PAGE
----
This Time the Story Led to Belize: Pace Class Makes a Documentary a Year

Pace University media students are working on a documentary on sustainable shrimp farming for submission to indie film festivals.

Pace Professor Maria Luskay took students, alumni and New York Times blogger to Belize in March to follow the story of Linda Thornton, an Illinois native who in 25 years has become an international expert in sustainable shrimp farming.

Their purpose: to create a documentary on Thornton's experience. 

Luskay is a member of the Department of Media, Communications and Visual Arts at Pace. Revkin, author of Dot Earth, is the one who got Luskay and her students in touch with Thornton and helped organize the trip. 

The collaboration of graduate and undergraduate students interviewed Thornton, exploring her exploits from pig farming in the United States to shrimp farming in Belize.

“It’s a tale of endurance and creativity,” said Luskay. “We selected this trip to Belize to tell the compelling story of Linda and her travails as a woman in the sustainable shrimp industry.” 

In Luskay's classes, students get real hands-on experience filming documentaries and learn the pre- and post-production involved in producing a film that will be up to 20 minutes long.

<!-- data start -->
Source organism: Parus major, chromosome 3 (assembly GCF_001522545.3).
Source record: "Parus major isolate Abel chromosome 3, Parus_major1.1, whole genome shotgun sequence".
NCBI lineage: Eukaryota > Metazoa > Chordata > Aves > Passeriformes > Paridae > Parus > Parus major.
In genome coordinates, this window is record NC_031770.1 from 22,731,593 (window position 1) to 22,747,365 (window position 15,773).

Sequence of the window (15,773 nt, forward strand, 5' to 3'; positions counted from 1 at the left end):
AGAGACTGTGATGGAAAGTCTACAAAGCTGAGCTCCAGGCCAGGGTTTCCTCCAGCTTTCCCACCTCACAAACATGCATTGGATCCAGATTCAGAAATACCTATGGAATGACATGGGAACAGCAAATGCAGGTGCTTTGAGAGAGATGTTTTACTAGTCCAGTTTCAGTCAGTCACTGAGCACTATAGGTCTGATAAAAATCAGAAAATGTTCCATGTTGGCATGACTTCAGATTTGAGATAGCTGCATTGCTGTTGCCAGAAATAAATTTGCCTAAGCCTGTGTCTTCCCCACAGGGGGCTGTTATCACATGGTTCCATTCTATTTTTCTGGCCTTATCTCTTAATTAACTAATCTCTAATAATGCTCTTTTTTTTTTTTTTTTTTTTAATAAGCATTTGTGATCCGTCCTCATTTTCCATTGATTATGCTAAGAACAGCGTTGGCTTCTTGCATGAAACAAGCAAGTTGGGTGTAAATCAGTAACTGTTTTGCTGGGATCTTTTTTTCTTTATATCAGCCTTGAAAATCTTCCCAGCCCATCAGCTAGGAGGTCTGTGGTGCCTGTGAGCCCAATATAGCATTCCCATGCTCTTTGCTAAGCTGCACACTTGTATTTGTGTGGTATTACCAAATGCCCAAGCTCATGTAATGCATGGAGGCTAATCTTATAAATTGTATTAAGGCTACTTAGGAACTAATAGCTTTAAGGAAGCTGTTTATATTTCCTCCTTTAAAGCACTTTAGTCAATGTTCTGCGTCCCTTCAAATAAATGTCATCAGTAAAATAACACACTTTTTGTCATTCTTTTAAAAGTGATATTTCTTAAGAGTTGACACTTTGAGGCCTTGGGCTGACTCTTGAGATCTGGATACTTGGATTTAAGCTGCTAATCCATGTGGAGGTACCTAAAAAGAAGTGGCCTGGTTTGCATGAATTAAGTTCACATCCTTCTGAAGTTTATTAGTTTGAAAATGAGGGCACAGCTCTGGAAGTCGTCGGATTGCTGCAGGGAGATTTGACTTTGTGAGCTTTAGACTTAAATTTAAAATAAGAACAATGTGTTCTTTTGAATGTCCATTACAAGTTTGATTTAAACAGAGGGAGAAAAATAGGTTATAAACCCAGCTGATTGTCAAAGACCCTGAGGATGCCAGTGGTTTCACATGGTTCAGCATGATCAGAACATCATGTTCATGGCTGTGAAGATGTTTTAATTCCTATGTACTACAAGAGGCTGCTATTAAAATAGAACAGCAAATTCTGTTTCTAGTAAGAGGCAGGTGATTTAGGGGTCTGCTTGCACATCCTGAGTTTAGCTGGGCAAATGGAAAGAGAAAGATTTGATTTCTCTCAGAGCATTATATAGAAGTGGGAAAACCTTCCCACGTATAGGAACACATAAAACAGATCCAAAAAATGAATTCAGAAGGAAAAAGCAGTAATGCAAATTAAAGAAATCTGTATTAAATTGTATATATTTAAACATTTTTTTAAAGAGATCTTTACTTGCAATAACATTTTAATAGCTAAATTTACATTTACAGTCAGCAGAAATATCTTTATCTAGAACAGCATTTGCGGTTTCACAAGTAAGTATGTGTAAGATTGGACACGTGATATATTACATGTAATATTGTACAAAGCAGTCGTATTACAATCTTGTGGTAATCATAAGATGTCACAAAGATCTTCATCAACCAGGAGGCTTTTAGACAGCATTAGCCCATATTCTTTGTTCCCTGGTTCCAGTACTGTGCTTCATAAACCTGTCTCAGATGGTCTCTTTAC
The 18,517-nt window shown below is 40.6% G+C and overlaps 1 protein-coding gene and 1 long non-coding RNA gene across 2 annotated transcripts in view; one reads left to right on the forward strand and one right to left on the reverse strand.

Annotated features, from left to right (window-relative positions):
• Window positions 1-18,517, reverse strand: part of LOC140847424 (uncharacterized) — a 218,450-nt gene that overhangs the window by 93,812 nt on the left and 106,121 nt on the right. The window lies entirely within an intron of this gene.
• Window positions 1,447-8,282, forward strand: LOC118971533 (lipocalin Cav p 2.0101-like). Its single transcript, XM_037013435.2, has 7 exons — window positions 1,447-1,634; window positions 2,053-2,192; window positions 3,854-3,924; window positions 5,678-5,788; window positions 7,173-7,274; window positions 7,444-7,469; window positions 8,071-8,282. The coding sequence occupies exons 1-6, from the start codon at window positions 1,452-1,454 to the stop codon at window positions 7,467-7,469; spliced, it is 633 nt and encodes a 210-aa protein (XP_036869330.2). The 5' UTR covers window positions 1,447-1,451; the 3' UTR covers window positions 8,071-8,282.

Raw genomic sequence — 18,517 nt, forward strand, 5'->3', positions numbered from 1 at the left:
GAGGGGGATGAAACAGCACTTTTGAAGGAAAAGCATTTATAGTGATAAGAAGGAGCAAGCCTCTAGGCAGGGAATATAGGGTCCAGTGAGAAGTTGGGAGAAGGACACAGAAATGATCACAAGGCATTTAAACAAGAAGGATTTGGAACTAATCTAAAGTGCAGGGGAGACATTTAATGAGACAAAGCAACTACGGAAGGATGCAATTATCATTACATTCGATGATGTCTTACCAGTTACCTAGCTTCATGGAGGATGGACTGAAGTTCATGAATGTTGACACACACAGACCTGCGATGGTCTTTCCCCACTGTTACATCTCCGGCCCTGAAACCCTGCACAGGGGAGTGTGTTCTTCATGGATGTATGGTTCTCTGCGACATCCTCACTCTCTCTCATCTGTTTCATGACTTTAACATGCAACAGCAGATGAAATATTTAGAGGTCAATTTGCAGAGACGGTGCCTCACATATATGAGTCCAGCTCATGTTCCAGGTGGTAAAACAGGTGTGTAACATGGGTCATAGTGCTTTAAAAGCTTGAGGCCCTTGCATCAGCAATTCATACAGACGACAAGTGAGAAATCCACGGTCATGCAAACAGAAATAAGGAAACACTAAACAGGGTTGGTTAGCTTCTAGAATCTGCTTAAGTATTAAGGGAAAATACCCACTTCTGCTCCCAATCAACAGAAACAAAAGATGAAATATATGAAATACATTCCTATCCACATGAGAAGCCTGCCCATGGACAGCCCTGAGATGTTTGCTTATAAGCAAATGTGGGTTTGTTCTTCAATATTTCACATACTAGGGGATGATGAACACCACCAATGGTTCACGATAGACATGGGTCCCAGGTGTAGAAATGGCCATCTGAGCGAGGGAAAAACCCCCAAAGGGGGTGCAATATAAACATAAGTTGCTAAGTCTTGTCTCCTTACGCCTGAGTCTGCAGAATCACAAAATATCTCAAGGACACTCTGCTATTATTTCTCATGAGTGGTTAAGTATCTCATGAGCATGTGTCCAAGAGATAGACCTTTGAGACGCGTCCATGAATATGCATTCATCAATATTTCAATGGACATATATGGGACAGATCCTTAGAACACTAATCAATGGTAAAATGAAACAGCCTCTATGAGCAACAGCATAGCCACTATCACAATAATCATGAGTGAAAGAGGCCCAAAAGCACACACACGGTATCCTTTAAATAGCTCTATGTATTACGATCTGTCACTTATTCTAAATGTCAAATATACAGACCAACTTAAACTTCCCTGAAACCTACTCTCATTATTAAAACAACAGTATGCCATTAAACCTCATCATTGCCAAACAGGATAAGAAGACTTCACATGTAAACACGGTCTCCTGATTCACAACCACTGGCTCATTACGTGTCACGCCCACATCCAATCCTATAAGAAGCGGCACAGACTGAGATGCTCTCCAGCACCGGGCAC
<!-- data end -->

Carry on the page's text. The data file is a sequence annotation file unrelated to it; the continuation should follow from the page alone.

For the past nine years during the spring semester, Luskay has taken her class into the field to create documentaries on various topics. Last year, they produced the documentary “The Life of an American Ambassador” following Ambassador Fay Hartog Levin in Amsterdam, Netherlands. The endeavor earned Luskay an award at the Indie Short Film Competition.

The plan is to submit the Belise documentary to about six festivals including  the Woodstock Film Festival, NY Film Festival and Red Wasp Film Festival.

Martin Totland, a junior and communications major, said she enrolled in the course because “I always wanted to work on location while filming a documentary.”

While  senior Megan Katuran, a veteran of last year’s trip, said, “I went just to experience the difference between the formal ambassador’s world to the aquacultural world of Belize shrimp farming.”

They visited three of the shrimp farms Thornton operates and learned about sustainable shrimp farming. 

The group is almost finished with the transcripts of their interviews. They have captured the video onto the editing system and are planning where the clips fit in the story. The script for the narrator is currently being written.

You can read the students' story and follow their progress on their blog. The class is working to complete the documentary by the ultimate deadline: Graduation Day (May 4).


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